As I thought about that precious young life, I could not have imagined that he’d spend his fifth birthday on lockdown, or that Chris would take leave from his job as a high school teacher, develop a curriculum for approval by the school principal, and home-school his sons so they would not have to spend all of Covid-tide glued to screens. I could not have imagined that they would have to be isolated from their friends, many of whom they can see from the windows of their condominium apartment or learn to wear masks whenever they leave their home.

I wonder what it will be like for them when the coast is clear and they can re-socialize. Will they experience growing pains as they reconnect with their pals? Will it be hard for them to return to classroom learning? We all wonder together what the “new normal” will be, even as we look forward to returning to a former life.


On February 3, 2021, Gregory Wallace and Pete Muntean reported on CNN that airline pilots who had been idled by reduced air travel during the pandemic are finding that they are rusty when they return to the air and making errors managing their aircraft. Early in their article they wrote, “‘This was my first flight in nearly three months,’ one pilot wrote in a June report explaining why he or she neglected to turn on the critical anti-icing system. ‘I placed too much confidence in assuming it would all come back to me as second nature.’” A few paragraphs down, there was a bold heading, “Boy, was I wrong!”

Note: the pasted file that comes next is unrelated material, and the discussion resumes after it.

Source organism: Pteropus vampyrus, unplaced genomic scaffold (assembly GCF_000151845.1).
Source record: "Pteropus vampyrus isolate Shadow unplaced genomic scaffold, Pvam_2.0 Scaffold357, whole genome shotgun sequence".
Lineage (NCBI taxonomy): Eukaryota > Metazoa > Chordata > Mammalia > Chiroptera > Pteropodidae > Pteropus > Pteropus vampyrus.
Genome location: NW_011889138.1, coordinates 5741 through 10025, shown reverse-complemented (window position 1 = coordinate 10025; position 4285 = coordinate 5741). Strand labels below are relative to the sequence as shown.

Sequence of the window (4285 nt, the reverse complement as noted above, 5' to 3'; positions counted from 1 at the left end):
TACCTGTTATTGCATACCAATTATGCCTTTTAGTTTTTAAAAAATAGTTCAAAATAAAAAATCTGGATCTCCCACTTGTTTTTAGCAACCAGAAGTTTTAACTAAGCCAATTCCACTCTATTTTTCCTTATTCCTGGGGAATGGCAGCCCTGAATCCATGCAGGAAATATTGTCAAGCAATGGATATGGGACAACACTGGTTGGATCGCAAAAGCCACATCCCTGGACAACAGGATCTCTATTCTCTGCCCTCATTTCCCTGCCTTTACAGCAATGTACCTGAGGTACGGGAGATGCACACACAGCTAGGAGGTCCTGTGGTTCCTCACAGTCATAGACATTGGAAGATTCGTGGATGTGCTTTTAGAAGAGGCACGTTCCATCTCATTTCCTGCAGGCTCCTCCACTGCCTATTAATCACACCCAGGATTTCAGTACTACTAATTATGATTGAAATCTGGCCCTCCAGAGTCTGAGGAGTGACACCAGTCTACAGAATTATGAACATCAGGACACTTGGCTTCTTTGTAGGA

Watching MTT lead rehearsals had me wondering what it will take to rebuild musical ensembles when the spread of the virus is contained. A symphony orchestra becomes great because its members play together all the time. They are in rehearsal and concerts five or six days a week, and they learn the musical intuitions as well as the quirks and habits of their fellow musicians. A violinist might think to herself, “He’s going to flub that note at the page-turn,” and compensate subconsciously. A second clarinet is inspired by the principal to stretch that phrase just a touch. How much rejuvenation will it take to rebuild the intimate ensemble, that greatest of collegial achievements? Musicians often refer to a sloppy performance as a “train wreck.” I hope “plane crash” does not become part of that lexicon.